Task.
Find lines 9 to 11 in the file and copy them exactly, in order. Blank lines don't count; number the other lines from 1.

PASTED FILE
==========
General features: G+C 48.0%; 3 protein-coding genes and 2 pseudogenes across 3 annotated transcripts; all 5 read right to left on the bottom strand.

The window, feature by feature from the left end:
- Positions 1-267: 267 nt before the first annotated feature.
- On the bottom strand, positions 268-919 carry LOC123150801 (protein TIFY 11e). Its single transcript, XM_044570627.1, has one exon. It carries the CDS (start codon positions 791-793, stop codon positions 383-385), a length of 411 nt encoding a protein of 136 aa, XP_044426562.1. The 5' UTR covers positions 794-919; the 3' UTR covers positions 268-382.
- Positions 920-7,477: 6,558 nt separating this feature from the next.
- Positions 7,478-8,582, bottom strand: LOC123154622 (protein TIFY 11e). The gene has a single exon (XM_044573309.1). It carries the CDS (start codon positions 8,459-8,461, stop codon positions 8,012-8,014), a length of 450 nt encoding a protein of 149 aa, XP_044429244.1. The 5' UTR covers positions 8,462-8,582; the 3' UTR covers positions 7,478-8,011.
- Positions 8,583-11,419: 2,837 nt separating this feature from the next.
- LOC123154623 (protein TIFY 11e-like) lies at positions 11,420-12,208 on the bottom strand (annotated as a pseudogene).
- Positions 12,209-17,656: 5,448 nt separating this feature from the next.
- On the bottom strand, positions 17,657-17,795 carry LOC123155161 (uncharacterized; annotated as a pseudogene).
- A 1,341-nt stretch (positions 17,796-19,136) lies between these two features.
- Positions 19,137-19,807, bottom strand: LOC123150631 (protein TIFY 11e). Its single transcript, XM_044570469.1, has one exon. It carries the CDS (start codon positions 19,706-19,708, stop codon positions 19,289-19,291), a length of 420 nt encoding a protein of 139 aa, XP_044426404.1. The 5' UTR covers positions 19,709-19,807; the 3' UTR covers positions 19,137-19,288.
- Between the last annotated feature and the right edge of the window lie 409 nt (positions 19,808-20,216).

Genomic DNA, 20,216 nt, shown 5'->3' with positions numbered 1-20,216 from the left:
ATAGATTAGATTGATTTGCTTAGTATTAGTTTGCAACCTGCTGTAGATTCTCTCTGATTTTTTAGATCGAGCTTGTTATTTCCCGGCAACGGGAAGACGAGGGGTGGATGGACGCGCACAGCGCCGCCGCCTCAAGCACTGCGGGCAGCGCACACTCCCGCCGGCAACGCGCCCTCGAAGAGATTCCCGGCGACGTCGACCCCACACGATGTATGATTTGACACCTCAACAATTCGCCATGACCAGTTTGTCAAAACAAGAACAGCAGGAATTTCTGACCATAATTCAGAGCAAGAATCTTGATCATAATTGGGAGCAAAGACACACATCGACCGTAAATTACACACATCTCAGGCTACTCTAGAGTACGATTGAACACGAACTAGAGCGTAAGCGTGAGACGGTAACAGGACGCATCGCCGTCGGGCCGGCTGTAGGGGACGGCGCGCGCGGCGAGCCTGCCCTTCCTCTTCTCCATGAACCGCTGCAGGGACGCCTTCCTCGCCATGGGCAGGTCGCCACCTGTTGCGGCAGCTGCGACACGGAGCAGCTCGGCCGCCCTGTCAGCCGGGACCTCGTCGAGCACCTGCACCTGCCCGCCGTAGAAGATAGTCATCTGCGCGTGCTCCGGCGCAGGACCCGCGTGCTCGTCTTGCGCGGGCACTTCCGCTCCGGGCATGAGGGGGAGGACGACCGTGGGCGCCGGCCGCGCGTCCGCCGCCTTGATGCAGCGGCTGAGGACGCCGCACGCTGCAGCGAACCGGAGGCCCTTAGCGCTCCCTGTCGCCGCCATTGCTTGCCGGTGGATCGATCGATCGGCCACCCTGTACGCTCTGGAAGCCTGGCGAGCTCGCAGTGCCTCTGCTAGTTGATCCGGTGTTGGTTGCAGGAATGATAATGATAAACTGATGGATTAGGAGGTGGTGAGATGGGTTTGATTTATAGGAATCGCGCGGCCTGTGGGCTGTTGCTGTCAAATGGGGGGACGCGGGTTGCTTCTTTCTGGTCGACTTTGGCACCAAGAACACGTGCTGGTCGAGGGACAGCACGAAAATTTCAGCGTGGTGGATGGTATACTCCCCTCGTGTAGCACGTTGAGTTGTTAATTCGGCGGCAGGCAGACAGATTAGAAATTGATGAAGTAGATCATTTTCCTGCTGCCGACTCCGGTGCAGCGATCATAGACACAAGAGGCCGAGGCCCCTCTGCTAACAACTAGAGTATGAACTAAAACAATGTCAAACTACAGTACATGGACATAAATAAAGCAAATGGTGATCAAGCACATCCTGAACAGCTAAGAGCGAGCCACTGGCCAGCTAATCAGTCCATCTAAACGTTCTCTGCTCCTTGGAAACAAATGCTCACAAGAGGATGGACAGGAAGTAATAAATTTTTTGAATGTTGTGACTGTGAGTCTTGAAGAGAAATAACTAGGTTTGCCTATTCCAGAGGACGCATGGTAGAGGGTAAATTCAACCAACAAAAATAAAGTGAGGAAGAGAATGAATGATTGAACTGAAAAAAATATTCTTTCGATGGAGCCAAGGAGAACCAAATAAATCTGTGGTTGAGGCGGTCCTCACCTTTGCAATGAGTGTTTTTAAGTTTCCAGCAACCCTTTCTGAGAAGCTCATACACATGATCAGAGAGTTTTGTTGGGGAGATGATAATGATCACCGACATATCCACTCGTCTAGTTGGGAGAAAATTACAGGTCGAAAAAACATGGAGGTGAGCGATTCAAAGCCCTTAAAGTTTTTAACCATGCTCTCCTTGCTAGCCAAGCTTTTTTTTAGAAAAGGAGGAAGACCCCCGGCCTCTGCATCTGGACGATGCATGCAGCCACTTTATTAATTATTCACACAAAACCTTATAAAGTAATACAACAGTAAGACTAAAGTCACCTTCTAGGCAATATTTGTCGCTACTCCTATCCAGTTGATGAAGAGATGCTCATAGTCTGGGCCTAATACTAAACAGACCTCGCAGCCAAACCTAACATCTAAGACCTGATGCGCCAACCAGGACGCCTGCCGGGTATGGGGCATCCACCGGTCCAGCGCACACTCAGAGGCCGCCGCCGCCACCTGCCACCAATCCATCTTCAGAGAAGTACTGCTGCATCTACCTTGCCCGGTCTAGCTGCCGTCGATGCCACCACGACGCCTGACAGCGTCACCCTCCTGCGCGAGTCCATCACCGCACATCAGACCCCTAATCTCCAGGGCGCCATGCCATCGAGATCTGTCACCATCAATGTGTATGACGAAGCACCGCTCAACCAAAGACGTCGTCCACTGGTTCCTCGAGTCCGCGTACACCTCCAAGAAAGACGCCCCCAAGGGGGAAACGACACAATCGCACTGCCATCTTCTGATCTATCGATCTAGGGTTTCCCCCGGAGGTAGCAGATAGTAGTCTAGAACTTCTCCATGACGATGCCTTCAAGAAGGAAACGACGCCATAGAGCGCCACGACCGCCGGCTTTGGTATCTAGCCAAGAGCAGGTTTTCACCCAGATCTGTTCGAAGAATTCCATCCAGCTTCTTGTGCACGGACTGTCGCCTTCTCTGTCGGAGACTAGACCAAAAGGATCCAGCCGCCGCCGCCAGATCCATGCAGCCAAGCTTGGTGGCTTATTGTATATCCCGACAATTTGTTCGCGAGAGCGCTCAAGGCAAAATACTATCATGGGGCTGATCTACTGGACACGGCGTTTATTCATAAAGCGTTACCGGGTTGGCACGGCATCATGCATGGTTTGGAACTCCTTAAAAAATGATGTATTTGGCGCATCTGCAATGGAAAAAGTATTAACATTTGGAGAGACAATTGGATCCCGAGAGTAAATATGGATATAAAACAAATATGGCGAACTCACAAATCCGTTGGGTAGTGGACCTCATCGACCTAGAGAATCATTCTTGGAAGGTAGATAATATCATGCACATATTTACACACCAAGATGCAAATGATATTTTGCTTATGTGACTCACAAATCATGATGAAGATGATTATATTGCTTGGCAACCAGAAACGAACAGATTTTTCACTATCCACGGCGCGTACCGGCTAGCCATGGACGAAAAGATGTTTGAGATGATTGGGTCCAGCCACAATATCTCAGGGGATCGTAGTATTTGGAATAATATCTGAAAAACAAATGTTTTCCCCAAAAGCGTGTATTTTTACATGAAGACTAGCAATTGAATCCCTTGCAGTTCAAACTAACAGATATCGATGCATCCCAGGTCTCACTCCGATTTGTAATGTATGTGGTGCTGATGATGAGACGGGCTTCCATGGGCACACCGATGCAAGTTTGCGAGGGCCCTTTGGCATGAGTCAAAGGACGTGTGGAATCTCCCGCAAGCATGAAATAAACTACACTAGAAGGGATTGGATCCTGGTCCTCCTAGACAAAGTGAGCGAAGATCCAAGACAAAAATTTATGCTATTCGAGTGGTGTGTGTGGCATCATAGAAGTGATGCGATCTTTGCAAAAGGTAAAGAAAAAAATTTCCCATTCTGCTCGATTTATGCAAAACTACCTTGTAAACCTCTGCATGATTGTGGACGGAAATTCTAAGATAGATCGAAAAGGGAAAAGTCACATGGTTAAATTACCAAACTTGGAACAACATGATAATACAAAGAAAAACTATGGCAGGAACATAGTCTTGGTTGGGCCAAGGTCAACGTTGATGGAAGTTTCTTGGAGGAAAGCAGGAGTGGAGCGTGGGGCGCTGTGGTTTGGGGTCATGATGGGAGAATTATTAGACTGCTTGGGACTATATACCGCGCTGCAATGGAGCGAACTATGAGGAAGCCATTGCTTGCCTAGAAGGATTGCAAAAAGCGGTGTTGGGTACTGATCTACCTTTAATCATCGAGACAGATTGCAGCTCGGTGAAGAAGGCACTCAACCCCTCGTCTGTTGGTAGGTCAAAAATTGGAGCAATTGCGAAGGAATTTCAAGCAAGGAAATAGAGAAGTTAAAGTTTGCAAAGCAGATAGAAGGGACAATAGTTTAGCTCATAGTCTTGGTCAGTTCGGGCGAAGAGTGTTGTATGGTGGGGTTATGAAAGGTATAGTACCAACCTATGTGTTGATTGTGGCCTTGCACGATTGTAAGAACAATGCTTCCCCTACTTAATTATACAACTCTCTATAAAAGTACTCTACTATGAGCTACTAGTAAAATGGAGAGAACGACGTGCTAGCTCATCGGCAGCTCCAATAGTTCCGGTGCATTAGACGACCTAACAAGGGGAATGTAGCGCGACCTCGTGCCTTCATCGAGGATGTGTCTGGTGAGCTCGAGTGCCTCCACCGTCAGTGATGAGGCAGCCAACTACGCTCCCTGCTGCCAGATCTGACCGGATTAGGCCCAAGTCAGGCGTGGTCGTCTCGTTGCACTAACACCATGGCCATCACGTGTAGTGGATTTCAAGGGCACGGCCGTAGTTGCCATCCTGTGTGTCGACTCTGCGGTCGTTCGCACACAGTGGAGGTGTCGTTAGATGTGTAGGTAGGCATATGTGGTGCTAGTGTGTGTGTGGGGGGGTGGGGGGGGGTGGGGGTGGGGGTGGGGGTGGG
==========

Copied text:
- Positions 12,209-17,656: 5,448 nt separating this feature from the next.
- On the bottom strand, positions 17,657-17,795 carry LOC123155161 (uncharacterized; annotated as a pseudogene).
- A 1,341-nt stretch (positions 17,796-19,136) lies between these two features.